A Pioneer of Carbon Offset Trading Looks Ahead

A Pioneer of Carbon Offset Trading Looks Ahead

On May 25, Dr. Mark Trexler joined us in a Perspectives discussion to take a look at what is happening in the financial ways to achieve carbon emissions reductions.  Thirty years ago, Mark was with the World Resources Institute, working to create carbon trading markets globally as an economic means to reward reductions. Now after a career which included working for one of the largest carbon offset brokers in the world, Mark and a partner formed The Climatographers as a web-based archive of great information on climate change, quantifying carbon footprints, and market approaches to carbon reductions.  We asked him to comment on how he sees the future of these markets and what it could mean for cleantech startups.

He had a couple of really key insights.  First, carbon offset/allowance markets are not working well to create real reductions.  Nevertheless, there is building momentum behind a massive expansion of these markets.  The markets in his view are not working well because it has hard to verify that the offsets offered actually result in a reduction in emissions that would not have occurred anyway. He said the rules for certifying a tradable offset are susceptible to varying interpretations and tend to result in questionable offsets that someone can sell.  He sees this tending to reduce the market price of offsets since buyers realize they have to buy large quantities of them to achieve measurable carbon reductions.  He believes this is the reason why the offsets traded in US markets have such a low price ($20/ton of CO2 in California, and less in the Northeast.)  The good news is that there are many established mechanisms for startups to apply to claim benefits as verified carbon offsets to reap a small amount of additional revenue.  The bad news is that the amount received may not justify the expense of going through the qualification.  In particular, most offsets are sold only a year at a time.  For there to be a consequential amount of money, the sale should be for ten or 20 years into the future.  This is not happening.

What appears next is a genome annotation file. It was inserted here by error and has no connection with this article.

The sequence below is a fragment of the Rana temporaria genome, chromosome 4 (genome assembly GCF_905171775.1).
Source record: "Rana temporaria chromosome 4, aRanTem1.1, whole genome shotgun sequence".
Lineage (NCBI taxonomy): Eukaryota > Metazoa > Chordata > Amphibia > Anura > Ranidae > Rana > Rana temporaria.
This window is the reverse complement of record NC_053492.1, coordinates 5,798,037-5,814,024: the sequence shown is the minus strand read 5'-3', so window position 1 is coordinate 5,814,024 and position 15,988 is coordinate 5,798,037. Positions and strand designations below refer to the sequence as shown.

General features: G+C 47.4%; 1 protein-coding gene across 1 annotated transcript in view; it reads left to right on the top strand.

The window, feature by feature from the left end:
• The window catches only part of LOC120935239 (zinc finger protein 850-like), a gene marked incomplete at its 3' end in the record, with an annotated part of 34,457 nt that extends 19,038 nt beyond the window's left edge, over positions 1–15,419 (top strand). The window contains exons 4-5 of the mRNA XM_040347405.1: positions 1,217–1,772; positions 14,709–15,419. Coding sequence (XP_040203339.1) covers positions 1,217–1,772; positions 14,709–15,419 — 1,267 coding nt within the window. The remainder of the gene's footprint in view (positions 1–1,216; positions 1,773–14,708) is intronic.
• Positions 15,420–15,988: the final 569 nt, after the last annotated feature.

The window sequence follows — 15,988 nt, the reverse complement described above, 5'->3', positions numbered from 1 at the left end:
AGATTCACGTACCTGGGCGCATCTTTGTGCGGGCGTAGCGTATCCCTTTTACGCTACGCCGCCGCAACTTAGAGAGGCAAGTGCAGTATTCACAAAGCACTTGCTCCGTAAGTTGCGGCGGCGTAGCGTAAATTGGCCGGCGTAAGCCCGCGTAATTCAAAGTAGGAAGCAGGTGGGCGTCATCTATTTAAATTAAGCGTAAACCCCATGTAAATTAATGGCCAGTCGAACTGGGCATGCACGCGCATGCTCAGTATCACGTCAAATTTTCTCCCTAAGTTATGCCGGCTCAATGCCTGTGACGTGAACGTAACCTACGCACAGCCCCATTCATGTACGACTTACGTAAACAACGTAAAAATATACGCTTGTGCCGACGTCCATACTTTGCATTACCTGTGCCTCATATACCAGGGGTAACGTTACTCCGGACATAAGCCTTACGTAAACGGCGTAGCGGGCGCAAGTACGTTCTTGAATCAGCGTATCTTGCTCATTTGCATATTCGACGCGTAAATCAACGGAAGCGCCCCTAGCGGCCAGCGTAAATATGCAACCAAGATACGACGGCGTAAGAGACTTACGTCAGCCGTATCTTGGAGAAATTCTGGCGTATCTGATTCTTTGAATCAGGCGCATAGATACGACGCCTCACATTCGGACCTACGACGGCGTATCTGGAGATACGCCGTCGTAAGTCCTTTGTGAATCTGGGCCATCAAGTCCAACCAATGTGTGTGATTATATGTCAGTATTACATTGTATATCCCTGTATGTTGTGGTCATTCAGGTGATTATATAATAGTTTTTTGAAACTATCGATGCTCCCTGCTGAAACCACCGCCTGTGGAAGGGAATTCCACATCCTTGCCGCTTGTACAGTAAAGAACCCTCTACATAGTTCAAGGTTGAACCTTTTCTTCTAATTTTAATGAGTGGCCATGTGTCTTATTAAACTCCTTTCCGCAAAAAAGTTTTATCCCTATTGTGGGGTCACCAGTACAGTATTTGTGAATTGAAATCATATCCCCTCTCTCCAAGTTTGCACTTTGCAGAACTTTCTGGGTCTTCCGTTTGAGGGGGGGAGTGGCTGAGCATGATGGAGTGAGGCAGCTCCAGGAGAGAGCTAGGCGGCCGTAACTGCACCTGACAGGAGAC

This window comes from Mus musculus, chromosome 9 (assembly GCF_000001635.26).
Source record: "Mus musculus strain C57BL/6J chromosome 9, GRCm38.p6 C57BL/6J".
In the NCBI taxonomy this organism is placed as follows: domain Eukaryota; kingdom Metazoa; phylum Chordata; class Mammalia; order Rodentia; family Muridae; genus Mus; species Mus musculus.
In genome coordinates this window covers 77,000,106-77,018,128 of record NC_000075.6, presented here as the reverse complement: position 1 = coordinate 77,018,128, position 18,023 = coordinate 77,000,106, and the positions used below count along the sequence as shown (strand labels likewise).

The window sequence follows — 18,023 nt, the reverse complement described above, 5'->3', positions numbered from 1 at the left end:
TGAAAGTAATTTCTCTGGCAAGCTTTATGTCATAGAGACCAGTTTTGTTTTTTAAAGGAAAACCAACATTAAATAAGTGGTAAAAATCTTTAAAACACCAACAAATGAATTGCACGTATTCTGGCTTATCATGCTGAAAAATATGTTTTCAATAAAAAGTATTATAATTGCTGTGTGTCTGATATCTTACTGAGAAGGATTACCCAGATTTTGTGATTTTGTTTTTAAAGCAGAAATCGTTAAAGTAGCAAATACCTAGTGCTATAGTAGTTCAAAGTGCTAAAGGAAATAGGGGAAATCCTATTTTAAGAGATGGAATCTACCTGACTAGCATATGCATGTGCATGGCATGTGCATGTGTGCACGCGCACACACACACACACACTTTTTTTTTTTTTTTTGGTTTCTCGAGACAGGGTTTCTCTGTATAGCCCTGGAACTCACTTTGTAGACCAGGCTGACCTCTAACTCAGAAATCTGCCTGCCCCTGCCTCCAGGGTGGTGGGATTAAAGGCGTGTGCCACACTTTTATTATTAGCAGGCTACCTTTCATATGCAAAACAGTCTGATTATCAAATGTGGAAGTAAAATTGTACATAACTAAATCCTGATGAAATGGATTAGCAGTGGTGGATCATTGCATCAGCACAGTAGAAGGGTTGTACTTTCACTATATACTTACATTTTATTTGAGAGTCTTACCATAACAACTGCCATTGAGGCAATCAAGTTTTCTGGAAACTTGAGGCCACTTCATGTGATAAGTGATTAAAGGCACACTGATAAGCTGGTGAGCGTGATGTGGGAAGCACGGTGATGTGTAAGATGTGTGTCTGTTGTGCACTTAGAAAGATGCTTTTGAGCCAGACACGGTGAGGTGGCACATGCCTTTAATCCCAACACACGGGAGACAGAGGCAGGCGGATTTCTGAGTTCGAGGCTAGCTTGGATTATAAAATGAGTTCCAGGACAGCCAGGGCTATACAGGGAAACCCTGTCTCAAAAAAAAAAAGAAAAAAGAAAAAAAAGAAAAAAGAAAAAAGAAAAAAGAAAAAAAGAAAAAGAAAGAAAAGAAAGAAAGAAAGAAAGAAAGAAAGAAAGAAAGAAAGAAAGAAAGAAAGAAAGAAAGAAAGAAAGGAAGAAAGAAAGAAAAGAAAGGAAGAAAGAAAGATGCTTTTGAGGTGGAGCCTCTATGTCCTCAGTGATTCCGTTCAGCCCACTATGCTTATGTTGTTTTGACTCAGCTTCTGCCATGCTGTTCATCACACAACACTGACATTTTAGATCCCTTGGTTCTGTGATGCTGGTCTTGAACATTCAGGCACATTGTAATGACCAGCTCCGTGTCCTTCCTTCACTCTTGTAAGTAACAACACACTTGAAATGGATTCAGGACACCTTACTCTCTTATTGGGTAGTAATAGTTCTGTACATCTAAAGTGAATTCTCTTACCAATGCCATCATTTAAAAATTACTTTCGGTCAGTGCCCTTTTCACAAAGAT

He is disappointed that this is the way things turned out from what he and others started three decades ago.  But with all the focus on trying to achieve big reductions in the next decade or two, he foresees a number of financial institutions and traders trying to increase the volume of offsets being traded by a factor of ten or more—from hundreds of millions of tons traded per year to billions of tons and maybe with multi-year commitments.   This may put these markets beyond the reach of small players yet not improve the credibility of the offsets being traded.

Second, on reflection, he now sees that a much more certain route to achieving substantial and real carbon reductions would come through a carbon tax rather than offset trading.  This is a much less politically popular solution, but if countries are interested in the most effective ways to meet their carbon reduction goals, the carbon tax may enjoy a resurgence.  However, an effective carbon tax may be at a level of $50/ton of CO2.  That clearly would give cleantech innovators a much more competitive landscape.  That’s a big leap from the price of offsets today, and hard to see it becoming popular enough to be implemented.

We recorded the entire session and you can view it here.  Take a look at this one and all the other great videos we have cataloged of our Perspectives discussions at www.cleanstart.org.

Thomas Hall

ABOUT THE AUTHOR

Gary Simon is the Chair of CleanStart's Board. A seasoned energy executive and entrepreneur with 45 years of experience in business, government, and non-profits.

CleanStart Sponsors

Weintraub | TobinBlueTech Valley, Revrnt, River City Bank

Moss AdamsPowerSoft.biz, Greenberg Traurig, California Mobility Center

Are You Leaving Free Money on the Table?

Are You Leaving Free Money on the Table?